Again, my journal sums it up pretty well:
"Today was a hard day. Valentines Day is looming up this Friday, and while Valentine's Day is not historically a hard day for me, I've been thinking that if I end up spending it home alone, watching videos this year, that it might be kind of hard to deal with. So, I have been trying to see if I can find anyone who will play with me that night. So far I have had no luck. I don't think people are intentionally snubbing me, it's just that I have so few good friends, and I'm so shy and sensitive, that social situations are extremely hard for me to orchestrate, and people have their own lives to deal with after all."
(Incidentally--There are several adjectives that I would use to describe 2014 Charlotte before I would get to "shy and sensitive". Kind of nice to see where I've been and where I am, you know?)
As the day wore on, I got more and more discouraged, and during my lunch hour, I found myself on my knees, once again crying and pleading and praying for help and comfort. It took about thirty minutes to get myself back under control, at which point I put my make-up back on, put on a happy face, and went back to work. It was a long and busy day. After work I had a voice lesson to attend, and then it was back to the opera for our Valentines Party--which was really our Christmas Party that we hadn't been able to get scheduled until February. Once again I was a single in a room full of couples. Once again I felt different. Once again I felt like crying.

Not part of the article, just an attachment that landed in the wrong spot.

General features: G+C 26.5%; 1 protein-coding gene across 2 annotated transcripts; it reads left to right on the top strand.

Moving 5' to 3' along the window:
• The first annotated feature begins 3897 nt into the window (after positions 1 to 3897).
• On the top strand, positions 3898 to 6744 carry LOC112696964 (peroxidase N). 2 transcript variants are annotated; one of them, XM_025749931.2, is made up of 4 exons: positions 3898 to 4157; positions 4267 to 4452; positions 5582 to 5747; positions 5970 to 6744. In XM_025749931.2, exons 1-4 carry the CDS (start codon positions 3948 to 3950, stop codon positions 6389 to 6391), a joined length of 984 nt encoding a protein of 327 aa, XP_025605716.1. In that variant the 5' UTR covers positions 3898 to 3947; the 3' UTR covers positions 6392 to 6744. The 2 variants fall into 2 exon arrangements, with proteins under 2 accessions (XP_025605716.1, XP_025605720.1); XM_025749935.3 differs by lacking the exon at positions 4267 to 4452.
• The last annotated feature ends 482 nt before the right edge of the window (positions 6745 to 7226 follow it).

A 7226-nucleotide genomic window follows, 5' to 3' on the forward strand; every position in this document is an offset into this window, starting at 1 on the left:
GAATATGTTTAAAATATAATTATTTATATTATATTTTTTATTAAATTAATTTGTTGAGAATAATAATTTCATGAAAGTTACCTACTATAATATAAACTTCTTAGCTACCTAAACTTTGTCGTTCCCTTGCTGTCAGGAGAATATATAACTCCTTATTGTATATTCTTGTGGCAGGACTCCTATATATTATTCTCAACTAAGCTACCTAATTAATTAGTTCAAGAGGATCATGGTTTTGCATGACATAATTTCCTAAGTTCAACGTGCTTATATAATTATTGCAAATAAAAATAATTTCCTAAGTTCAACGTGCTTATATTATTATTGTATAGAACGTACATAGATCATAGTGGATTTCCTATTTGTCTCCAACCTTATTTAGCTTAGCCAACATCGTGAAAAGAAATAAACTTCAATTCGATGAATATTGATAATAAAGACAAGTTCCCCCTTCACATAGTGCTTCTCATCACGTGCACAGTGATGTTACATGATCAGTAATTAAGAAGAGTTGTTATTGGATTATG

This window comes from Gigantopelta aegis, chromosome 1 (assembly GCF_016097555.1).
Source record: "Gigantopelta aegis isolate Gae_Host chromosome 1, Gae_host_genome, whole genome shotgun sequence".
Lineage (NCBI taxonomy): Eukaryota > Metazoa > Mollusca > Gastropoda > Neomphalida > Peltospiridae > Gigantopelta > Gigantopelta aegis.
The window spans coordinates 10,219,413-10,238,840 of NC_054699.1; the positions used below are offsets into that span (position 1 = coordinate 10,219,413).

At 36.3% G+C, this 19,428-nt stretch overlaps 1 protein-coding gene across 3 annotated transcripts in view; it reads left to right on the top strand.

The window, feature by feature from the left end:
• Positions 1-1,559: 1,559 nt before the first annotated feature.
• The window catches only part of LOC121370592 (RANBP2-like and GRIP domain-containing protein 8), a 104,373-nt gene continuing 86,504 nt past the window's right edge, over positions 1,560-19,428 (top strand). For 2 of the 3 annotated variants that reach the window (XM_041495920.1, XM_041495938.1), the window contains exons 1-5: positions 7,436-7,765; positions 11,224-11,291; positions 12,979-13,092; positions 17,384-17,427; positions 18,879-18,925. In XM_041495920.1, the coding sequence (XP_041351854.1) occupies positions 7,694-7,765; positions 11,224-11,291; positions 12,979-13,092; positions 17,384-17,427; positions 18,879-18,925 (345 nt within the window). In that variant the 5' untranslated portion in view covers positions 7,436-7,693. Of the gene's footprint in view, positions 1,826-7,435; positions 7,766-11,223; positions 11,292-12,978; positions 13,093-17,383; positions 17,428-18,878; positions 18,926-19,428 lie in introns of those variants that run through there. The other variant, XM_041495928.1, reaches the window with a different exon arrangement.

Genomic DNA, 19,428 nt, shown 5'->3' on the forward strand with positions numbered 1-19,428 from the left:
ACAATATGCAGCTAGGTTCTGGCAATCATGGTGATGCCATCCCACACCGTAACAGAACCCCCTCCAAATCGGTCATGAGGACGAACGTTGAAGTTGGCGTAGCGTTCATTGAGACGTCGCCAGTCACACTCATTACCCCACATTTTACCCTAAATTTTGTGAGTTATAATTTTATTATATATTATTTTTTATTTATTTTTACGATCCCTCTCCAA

I made it through the evening and headed home. It was dark and I was exhausted. As I turned into the lane to get to my apartment, I thought back to that difficult time that I had endured during my first year in Logan. I thought of the book, how my grandmother had miraculously sent me just the book that I needed at just the time that I needed it. As I thought of that, I said to myself wearily, "Well, she can't be sending me a book today now, can she?"
A few seconds later I pulled into my parking space, and noticed that my door was covered with paper hearts--big ones, small ones, pink ones, purple ones, blue and yellow ones, all sizes, all colors. It was a rainbow of hearts all over my door. At the foot of the door was a small package. I opened it to find a small box of chocolate hearts, a note that said "You've been Heart-Attacked!", and . . . a book. A beautiful book full of good counsel and scriptural stories, and love. A beautiful book that was signed by fourteen of the most silly and most inspirational and most delightful teenage girls that I had ever had the pleasure to work with, girls that I knew and loved, girls that couldn't have possibly known what a difference their gift would make for me that day.
I'll never forget that miracle.
I would be completely surprised if any one of those girls or their youth leaders remembers that day eleven years ago, how they put hearts on my door, wrote notes in what was to be my book. Honestly, I'm pretty sure that many of them don't remember me at all. That's okay. Life is a sea of experiences, and it's impossible to hold all of them in our minds and hearts all the time.
They almost surely don't remember. But I will never ever ever forget.
"heart attack" image courtesy of ablogaboutlove.com